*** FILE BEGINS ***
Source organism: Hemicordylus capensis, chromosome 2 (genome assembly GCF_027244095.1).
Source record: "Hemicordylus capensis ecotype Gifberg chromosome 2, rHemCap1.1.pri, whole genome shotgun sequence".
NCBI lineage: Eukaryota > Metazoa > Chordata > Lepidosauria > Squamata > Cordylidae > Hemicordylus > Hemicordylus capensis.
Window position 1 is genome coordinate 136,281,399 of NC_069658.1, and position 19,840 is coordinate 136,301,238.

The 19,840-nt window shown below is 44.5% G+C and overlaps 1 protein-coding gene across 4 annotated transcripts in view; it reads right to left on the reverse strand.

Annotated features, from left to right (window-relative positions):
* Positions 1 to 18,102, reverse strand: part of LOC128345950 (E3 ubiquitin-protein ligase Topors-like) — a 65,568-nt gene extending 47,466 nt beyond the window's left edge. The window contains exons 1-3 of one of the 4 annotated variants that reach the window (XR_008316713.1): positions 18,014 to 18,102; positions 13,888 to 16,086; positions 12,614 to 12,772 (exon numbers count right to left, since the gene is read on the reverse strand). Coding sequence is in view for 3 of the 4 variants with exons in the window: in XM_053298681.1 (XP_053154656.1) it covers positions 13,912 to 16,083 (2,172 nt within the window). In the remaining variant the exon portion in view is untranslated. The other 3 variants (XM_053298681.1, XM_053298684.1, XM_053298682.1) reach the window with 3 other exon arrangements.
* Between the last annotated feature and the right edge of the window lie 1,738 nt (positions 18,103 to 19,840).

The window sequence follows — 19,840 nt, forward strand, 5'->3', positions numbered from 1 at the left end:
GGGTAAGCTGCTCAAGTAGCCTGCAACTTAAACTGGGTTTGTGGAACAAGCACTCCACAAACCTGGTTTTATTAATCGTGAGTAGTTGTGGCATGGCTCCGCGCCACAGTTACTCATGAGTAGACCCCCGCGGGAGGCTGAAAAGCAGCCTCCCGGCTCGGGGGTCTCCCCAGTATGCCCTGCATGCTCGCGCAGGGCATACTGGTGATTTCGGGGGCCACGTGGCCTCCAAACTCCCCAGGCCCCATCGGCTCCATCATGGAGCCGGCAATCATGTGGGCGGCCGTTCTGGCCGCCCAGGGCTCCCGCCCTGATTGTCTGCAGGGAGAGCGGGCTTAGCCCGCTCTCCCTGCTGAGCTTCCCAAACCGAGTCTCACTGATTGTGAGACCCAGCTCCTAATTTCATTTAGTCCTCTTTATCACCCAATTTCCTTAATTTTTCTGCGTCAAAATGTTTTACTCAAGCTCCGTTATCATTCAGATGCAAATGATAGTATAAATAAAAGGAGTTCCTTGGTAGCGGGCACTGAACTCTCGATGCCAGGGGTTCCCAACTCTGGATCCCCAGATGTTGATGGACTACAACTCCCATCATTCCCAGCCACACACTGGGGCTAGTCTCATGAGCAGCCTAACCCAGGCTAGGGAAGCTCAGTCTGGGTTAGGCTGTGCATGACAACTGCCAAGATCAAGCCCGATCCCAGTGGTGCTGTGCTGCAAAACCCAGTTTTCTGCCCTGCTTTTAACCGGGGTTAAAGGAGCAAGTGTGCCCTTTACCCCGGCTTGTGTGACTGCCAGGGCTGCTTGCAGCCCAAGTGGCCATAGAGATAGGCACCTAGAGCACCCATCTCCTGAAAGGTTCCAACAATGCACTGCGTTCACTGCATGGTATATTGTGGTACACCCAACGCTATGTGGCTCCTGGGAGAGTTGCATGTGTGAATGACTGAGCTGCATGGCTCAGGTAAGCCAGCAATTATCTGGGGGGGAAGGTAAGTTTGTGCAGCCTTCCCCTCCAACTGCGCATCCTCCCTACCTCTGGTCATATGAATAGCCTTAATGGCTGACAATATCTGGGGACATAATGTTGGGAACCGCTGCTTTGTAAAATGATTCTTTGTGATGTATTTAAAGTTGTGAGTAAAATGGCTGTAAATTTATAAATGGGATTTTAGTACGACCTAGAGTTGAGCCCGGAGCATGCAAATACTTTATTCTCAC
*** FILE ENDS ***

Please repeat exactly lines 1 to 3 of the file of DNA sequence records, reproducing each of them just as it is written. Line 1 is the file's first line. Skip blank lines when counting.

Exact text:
Source organism: Hemicordylus capensis, chromosome 2 (genome assembly GCF_027244095.1).
Source record: "Hemicordylus capensis ecotype Gifberg chromosome 2, rHemCap1.1.pri, whole genome shotgun sequence".
NCBI lineage: Eukaryota > Metazoa > Chordata > Lepidosauria > Squamata > Cordylidae > Hemicordylus > Hemicordylus capensis.